Claire Deschênes, a mechanical engineering professor at Université Laval, co-founded three non-profit organizations that support and promote women in science and engineering. Courtesy of Claire Deschênes.

Claire Deschênes is a professor in the Department of Mechanical Engineering at Université Laval. She was the first female professor of engineering hired at the institution. A world-renowned expert in hydraulic turbine technology, hydrodynamics, and fluid mechanics, she founded the Laboratoire de Machines Hydrauliques (LAMH) in 1989, an internationally-recognized centre that conducts hydraulic turbines research. Claire was made a fellow of Engineers Canada in 2015 and has twice been named a Le Soleil and Radio-Canada laureate in the science and research category in recognition of her distinguished contributions.

Claire is also a dedicated promoter of women in science and engineering. She served as NSERC/Alcan Chair for Women in Science and Engineering from 1997 to 2006 and co-founded three non-profit organizations that support and promote women in science and engineering - the International Network for Women Engineers and Scientists (INWES), the Association de la francophonie à propos des femmes en sciences, technologies, ingénierie et mathématiques (AFFESTIM), and the INWES Educational and Research Institute (ERI). In 1999, Claire was named the first YWCA woman of distinction laureate for the Quebec region in the science, technology, and health category, and in 2002, The Canadian Council of Professional Engineers gave her the award for support of women in engineering. Last year, she was granted an honourary doctorate from the University of Ottawa. 

What factors influenced your decision to pursue engineering? I was strong in mathematics and physics, but not only in those subjects because I am the sort of person that is interested in many things — I considered going to university to study music or psychology, but life brought me to engineering. My father passed away when I was in CEGEP and my mother was sick in bed with multiple sclerosis. I completed my first two years of CEGEP in psychology and then I had to stay home because it was my turn to take care of my mother. I thought, “Okay, I’ll do one year at home while taking another year at CEGEP.” I took the mathematics, physics, and biology stream that I needed to go into science and engineering in university. I loved it. When it came time to choose a career, I realized it was important to me to not depend on anyone else in life. I needed a stable career. I thought I might need to help my siblings one day. That’s why I said, “Okay, maybe I will go into science.” I was deciding between physics, mathematics, and engineering and I decided on mechanical engineering for various reasons. One was that I thought it would be nice to have a “man’s” job and wear the “white hat!” I was really at ease with mechanical physics.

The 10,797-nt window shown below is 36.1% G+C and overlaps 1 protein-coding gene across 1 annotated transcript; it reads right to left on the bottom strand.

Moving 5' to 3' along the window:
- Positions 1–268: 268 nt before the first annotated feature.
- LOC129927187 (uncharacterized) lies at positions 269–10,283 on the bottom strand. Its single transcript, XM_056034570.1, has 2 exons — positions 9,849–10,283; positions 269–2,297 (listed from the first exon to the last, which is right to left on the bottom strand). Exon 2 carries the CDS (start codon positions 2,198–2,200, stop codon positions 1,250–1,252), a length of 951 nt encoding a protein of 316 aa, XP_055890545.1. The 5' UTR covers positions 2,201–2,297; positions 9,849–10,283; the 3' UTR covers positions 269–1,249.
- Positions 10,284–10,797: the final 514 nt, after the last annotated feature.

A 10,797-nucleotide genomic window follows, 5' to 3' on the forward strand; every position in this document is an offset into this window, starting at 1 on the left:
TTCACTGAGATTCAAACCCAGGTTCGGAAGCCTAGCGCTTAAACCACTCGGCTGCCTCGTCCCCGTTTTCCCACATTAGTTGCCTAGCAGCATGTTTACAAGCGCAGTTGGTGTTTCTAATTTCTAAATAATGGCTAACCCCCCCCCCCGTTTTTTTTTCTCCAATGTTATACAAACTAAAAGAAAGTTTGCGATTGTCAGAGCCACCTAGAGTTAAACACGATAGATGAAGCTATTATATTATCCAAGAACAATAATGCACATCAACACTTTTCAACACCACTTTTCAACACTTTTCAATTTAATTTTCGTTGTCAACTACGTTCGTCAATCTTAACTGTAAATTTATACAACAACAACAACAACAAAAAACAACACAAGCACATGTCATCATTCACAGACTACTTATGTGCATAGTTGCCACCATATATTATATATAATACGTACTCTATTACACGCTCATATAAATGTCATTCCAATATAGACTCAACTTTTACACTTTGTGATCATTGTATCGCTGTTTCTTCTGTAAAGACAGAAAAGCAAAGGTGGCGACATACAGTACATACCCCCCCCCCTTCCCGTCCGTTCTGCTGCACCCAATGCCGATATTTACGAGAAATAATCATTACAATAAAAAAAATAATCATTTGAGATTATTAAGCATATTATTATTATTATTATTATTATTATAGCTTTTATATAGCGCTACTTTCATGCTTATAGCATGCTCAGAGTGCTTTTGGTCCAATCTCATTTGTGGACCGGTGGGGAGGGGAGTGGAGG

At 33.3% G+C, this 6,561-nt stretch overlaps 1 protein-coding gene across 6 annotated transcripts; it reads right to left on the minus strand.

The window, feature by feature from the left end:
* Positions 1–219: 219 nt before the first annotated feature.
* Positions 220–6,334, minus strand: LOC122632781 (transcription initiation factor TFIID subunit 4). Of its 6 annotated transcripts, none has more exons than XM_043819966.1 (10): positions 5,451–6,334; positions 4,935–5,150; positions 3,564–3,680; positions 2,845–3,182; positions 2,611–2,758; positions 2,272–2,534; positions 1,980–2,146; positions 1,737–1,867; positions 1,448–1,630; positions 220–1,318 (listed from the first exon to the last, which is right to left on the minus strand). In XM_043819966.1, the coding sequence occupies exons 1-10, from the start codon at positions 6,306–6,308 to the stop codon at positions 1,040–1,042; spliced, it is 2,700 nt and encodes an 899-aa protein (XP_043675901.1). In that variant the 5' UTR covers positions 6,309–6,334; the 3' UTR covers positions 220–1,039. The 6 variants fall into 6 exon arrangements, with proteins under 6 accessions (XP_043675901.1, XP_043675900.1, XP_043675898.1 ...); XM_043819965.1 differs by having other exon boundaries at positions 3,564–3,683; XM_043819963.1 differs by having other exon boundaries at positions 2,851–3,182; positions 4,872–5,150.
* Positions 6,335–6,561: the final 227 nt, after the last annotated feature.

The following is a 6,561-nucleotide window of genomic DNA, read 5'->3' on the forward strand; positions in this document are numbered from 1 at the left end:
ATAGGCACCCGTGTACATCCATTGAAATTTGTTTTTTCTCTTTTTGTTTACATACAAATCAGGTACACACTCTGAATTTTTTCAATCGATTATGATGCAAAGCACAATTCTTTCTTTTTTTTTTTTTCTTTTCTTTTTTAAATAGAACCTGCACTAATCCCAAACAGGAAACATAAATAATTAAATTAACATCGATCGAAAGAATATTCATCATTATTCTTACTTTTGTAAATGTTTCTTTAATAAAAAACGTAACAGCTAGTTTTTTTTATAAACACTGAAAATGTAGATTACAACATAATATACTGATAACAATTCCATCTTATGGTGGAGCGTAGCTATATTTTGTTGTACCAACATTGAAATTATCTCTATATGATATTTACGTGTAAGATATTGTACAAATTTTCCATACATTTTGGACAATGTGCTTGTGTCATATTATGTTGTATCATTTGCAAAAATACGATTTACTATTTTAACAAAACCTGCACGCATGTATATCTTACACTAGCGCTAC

How would you characterize your experience as an undergraduate student? I was surprised on my first day to be the only woman in the room. I’ll never forget it. Everybody stared at me, the professor and the students. I went red. I spotted an empty chair and I went to it. They were probably thinking, “What is she doing here?” The first two months were very difficult because I was away from home for the first time and was the only girl. I failed my first exam. I thought, “No, I’m not in the right place.” But then it started to improve. I developed friendships with colleagues and with some of their girlfriends or with the secretaries to increase the feminine presence in my life. It was strange for many professors. They were always aware that I was in their class. Once a professor told me not to put my name on an exam sheet, to put my student number, because he didn’t want to spot me, but I was the only one with a number! At the time, I was not that aware that there could be a bias against women. Today, after reading so much about women in STEM, I realize the difference with which I could be treated. In my family, women were quite dominant, they ran the house. My mother said I could do anything that I wanted. That built my confidence. I felt special and privileged to be in engineering. Confidence comes as well from discovering that everybody feels a little insecure.

What factors influenced your decision to pursue your Ph.D.? I had a scholarship from Université Laval to go do a Ph.D. abroad with the promise of having a professor position when I came back. It was an encouraging program; at thirty, I would otherwise never have considered becoming a professor. I was not sure I wanted to go abroad for four to five years. I finally said to myself, “Okay, maybe I can give it a try.” My master’s was in computational fluid dynamics (CFD) applied to flows within hydraulic turbines. France and Switzerland are traditional developers of the hydro energy sector and had related university laboratories. It was easier for a Quebecer to study in France — less scholarships to pay, free health care insurance — so I went to the Institut National Politechnique de Grenoble. It was a wonderful location for learning and exploring Europe.

Were you intimidated being the first female professor of engineering at Université Laval? I was indeed intimidated being a very young professor and it being in 1989, before I completed my Ph.D. I was in charge of a very large class of 200 students in fluid mechanics. It was tough. The Polytechnique massacre happened on December 6, 1989. I am still very emotional when I think about that tragic day and the one that followed. I recognized immediately the attack on women in STEM, an attack that I felt personally and profoundly. However, that event and the Ph.D. I defended in early January 1990 became part of an important “rite of passage” to prepare myself for an academic career. Afterwards, I felt comfortable. I was proud to be a woman professor of engineering. I knew I could do the job and I was hoping to help the women who followed.